Modeling hydrogel friction

Drs. Wilfred T. Tysoe & Nicholas D. Spencer | TLT Cutting Edge October 2018

Analytical models show how adhesive and viscous effects account for their velocity and load dependencies. 

Mucus, which is made up from interlinked networks of proteins and polysaccharides that incorporate large amounts of water, is used in nature to lubricate the mouth, intestines and eyes. Its tribological properties are often measured using structurally similar hydrogels, which also consist of cross-linked polymers that contain large quantities of water so they are soft and viscoelastic. As a consequence, their frictional properties have been extensively investigated and have shown remarkable differences in behavior. For example, hydrogel friction has been found to increase, decrease or be independent of normal load and of sliding velocity. While there have been a number of phenomena invoked to explain this disparate behavior, up until now there has been no comprehensive model for hydrogel friction.

This has been addressed by professor Rosa Espinosa-Marzal of the University of Illinois at Urbana-Champaign, who modeled the frictional behavior of silica beads of 20 and 5 μm in diameter when sliding on polyacrylamide (PAAm) hydrogels with three different compositions as a function of load and by varying the sliding velocity by four orders of magnitude from 0.5 to 500 μm/s to yield typical results shown in Figure 1.

Figure 1. Friction force as (a) a function of the sliding velocity for a 4% (circles), (b) 6% (triangles) and (c) 12% (diamonds) PAAm hydrogels at the following normal loads: 5 (light blue), 10 (dark blue), 15 (light green), 20 (dark green), 30 (yellow), 40 (fuchsia) and 50 (red) nN. The elastic moduli of the three hydrogels are (a) 1.8 ± 0.9, (b) 9.9 ± 0.2 and (c) 12.9 ± 1.3 kPa, respectively. There is a quantitative agreement between consecutive loops, which is reflected in the small error bars (often smaller than the symbol size and therefore not visible), indicating that the hydrogel deformation is reversible, i.e., the hydrogel fully recovers during the measurement of each loop. The black lines give the calculated friction force. Colloid diameter = 20 µm. Spring constant = 0.4 N/m. Note the different scales on the Y-axis of (c). (Published with permission from Ref. 1.)

An analytical model was developed that included three effects. The first was due to an adhesive friction force, Fadh. This was described by a model first proposed by Schallamach for rubber friction, where frictional energy is dissipated by stress-activated bond cleavage and formation at the sliding interface. This is expected to yield a friction force that varies approximately as v-0.1 with velocity, v

The second effect was proposed to be due to viscous flow of the hydrogel film, where the possibility of non-Newtonian behavior was included by incorporating a non-linear strain-rate dependence. Finally, an empirical quasi-velocity independent friction term F0 was added to take account of the observation that the friction does not decrease to zero at very low velocities. The model was then tested by simultaneously fitting the analytical equations to all the data, and the results are shown as solid lines in Figure 1.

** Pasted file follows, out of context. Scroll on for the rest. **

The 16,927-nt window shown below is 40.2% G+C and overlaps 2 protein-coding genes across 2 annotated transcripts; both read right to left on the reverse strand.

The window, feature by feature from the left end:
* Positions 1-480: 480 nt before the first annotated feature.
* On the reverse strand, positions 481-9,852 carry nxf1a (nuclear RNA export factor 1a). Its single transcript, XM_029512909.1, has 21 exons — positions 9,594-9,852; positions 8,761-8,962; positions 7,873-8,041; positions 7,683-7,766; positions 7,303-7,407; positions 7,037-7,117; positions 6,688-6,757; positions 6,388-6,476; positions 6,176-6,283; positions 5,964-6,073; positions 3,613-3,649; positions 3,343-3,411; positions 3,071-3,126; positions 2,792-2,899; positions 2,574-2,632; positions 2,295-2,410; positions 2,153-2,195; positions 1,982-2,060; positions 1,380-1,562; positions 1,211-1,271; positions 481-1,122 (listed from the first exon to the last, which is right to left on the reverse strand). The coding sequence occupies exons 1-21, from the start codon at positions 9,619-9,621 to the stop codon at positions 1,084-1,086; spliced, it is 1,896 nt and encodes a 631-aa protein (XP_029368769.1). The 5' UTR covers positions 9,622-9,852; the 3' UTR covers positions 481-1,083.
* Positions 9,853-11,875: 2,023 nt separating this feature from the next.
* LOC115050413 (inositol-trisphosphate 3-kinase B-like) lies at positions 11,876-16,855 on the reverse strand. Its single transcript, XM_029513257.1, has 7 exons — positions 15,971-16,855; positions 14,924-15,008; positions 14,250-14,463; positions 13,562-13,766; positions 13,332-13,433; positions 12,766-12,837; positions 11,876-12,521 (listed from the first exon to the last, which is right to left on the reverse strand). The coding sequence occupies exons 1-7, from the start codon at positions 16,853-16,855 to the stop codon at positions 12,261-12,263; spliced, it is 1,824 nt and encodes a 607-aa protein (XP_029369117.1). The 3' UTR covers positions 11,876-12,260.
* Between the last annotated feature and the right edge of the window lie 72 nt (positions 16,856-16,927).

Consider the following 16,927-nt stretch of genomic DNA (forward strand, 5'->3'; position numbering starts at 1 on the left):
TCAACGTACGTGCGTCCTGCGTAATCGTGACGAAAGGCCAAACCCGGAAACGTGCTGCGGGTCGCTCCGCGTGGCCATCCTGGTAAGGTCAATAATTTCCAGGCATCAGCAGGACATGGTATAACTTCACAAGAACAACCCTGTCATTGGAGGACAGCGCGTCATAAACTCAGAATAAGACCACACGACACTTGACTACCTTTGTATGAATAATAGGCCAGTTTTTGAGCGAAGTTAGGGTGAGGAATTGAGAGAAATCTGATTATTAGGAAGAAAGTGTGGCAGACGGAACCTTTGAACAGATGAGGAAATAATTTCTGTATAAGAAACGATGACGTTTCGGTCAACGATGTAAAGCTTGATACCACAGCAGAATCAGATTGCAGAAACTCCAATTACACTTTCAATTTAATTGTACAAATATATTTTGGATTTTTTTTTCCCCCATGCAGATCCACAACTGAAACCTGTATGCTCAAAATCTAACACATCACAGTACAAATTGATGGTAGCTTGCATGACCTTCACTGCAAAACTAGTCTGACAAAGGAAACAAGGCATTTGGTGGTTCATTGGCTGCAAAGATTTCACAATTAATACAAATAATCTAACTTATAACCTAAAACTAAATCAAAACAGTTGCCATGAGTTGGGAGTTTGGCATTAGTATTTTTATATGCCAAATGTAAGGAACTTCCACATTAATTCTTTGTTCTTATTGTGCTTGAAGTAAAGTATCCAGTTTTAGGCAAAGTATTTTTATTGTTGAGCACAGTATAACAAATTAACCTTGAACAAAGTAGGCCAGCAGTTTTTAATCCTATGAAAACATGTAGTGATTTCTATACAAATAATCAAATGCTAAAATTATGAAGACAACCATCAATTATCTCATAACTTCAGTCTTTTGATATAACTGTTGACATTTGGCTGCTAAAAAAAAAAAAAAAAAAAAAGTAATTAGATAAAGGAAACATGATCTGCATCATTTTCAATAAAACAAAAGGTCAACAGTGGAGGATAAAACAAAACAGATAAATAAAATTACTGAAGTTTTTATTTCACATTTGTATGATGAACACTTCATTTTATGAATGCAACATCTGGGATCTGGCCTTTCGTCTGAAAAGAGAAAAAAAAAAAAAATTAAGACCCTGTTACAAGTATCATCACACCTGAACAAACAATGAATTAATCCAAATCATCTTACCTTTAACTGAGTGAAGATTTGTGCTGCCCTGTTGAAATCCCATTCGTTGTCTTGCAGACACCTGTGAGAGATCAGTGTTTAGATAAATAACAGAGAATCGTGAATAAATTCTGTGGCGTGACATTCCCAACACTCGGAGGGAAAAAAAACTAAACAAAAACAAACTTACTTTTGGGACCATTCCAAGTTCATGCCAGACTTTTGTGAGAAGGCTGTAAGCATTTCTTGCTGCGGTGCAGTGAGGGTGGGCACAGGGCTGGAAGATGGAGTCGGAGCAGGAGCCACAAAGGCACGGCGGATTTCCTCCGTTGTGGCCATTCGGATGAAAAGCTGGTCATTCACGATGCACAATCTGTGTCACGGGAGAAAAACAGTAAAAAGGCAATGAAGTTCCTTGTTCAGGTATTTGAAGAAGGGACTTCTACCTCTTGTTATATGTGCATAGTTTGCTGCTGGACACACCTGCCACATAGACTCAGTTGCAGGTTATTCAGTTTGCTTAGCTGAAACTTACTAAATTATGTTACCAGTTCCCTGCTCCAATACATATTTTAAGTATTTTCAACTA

In particular, the fit revealed a strain-rate exponent for the viscosity between -0.3 to -0.35 for data collected at higher sliding speeds; the hydrogel film shows shear-thinning behavior, implying that the friction force should show an approximate v0.3 dependence. 

The proposed velocity dependences for the adhesive and viscous components of friction were tested by plotting F/Fmin, where Fmin is the minimum value of the friction force versus normalized velocity, V/V* (see Figure 2). This reveals that all the data collapse onto a single curve where the friction at low velocities varies as approximately v-0.1 as expected for adhesive friction and as v0.3, as expected for viscous friction. A deviation was observed for some experiments at low loads (m~0.5), which was tentatively associated with the lack of confinement of the polymer under small loads.

Figure 2. Normalized friction force (F/Fmin) as a function of the normalized velocity (V/V*) for 4% (circles), 6% (triangles) and 12% (diamonds) hydrogels measured (a) with a 20-µm colloid and (b) with 20-µm (full symbols) and 5-µm (empty symbols) colloids. The black lines give F/Fmin∼(V/V*)m, with m∼−0.1 for the velocity-weakening friction regime and m∼+0.3 to +0.5 for the viscous regime. (Published with permission from Ref. 1.)

Such analytic models of hydrogel friction will put our understanding of these materials and their biological analogs on a firm theoretical footing. As an example, the model predicts that films with a less cross-linked outer layer supported by more highly cross-linked and therefore stiffer bulk should have low friction. Biological systems often exhibit such graded microstructures.

1. Shoaib, T., Espinosa-Marzal, R.M. (2018), “Insight into the Viscous and Adhesive Contributions to Hydrogen Friction,” Tribology Letters, 66, p. 96.
Eddy Tysoe is a distinguished professor of physical chemistry at the University of Wisconsin-Milwaukee. You can reach him at

Nic Spencer is professor of surface science and technology at the ETH Zurich, Switzerland, and editor-in-chief of STLE-affiliated Tribology Letters journal. You can reach him at